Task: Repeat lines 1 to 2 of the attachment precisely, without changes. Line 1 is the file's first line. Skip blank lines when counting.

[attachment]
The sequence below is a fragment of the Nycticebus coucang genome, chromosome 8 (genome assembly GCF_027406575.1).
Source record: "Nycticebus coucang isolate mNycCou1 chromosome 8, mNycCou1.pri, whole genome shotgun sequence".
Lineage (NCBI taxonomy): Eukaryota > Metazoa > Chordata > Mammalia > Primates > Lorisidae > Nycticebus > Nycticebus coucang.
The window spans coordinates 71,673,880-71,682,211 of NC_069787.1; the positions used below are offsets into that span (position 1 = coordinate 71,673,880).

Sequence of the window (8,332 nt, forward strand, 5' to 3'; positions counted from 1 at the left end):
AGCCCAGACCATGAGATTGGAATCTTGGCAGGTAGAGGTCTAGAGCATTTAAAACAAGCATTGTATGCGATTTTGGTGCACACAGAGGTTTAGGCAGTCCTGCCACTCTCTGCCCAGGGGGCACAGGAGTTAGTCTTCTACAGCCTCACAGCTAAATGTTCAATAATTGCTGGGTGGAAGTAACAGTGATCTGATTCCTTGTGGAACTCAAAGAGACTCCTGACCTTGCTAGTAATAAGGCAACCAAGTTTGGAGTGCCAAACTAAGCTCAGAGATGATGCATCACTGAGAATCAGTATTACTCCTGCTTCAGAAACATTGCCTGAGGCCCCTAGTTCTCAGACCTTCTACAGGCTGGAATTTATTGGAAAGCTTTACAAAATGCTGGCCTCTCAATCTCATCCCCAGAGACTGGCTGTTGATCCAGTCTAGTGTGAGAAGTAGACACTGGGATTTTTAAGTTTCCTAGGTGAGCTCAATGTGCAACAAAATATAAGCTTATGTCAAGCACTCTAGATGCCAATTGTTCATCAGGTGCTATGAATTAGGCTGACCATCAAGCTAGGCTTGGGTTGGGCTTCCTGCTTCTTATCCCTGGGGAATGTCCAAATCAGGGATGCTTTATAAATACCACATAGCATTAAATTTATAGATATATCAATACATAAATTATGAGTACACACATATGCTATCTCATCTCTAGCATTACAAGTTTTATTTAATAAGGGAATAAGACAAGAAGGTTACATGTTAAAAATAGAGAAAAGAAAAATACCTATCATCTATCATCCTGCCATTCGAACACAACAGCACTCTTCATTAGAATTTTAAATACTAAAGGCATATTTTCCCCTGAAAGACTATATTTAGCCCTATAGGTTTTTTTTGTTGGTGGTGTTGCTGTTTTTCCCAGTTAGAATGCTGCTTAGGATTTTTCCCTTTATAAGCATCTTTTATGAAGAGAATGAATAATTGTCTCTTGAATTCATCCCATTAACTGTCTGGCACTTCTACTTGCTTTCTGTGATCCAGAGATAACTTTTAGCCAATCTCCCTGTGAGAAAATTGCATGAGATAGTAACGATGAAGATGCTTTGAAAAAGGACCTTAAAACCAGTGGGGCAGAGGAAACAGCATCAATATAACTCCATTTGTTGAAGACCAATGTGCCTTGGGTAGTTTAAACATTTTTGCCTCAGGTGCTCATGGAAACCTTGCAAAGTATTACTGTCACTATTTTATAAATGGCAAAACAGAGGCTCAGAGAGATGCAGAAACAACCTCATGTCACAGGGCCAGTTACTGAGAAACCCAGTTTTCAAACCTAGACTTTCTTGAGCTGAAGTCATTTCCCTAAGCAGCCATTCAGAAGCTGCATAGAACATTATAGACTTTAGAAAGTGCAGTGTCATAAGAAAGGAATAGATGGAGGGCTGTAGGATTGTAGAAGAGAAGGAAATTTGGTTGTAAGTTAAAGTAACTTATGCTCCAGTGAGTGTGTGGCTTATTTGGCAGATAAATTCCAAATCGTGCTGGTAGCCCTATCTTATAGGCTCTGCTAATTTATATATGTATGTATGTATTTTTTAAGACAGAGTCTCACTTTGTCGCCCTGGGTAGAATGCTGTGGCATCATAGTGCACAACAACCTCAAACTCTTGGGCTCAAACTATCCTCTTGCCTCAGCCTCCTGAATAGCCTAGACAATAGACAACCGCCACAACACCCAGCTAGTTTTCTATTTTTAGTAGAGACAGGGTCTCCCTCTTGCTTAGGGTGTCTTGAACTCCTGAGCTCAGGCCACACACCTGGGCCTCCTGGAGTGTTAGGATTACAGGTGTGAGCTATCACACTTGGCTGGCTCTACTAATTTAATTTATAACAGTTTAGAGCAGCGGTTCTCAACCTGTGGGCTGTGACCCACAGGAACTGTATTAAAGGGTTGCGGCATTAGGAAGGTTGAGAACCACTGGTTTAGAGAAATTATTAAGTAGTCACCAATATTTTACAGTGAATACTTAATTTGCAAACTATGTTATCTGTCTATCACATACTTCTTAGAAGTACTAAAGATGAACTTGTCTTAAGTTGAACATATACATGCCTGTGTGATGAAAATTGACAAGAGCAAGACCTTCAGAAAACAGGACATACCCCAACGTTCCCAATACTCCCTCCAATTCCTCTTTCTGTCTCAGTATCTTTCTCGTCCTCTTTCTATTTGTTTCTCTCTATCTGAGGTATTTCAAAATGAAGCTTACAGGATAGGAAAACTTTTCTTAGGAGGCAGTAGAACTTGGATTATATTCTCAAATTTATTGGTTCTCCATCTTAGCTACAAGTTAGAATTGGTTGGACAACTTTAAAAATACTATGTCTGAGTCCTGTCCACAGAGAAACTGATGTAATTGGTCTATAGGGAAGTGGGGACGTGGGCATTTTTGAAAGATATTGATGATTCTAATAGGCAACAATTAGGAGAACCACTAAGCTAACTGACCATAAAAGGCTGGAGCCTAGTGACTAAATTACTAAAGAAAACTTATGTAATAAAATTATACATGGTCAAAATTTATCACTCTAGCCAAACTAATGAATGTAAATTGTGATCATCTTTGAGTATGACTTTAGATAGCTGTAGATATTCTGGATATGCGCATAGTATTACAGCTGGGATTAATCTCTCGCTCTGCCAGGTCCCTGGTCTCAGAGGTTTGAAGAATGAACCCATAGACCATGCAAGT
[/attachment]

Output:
The sequence below is a fragment of the Nycticebus coucang genome, chromosome 8 (genome assembly GCF_027406575.1).
Source record: "Nycticebus coucang isolate mNycCou1 chromosome 8, mNycCou1.pri, whole genome shotgun sequence".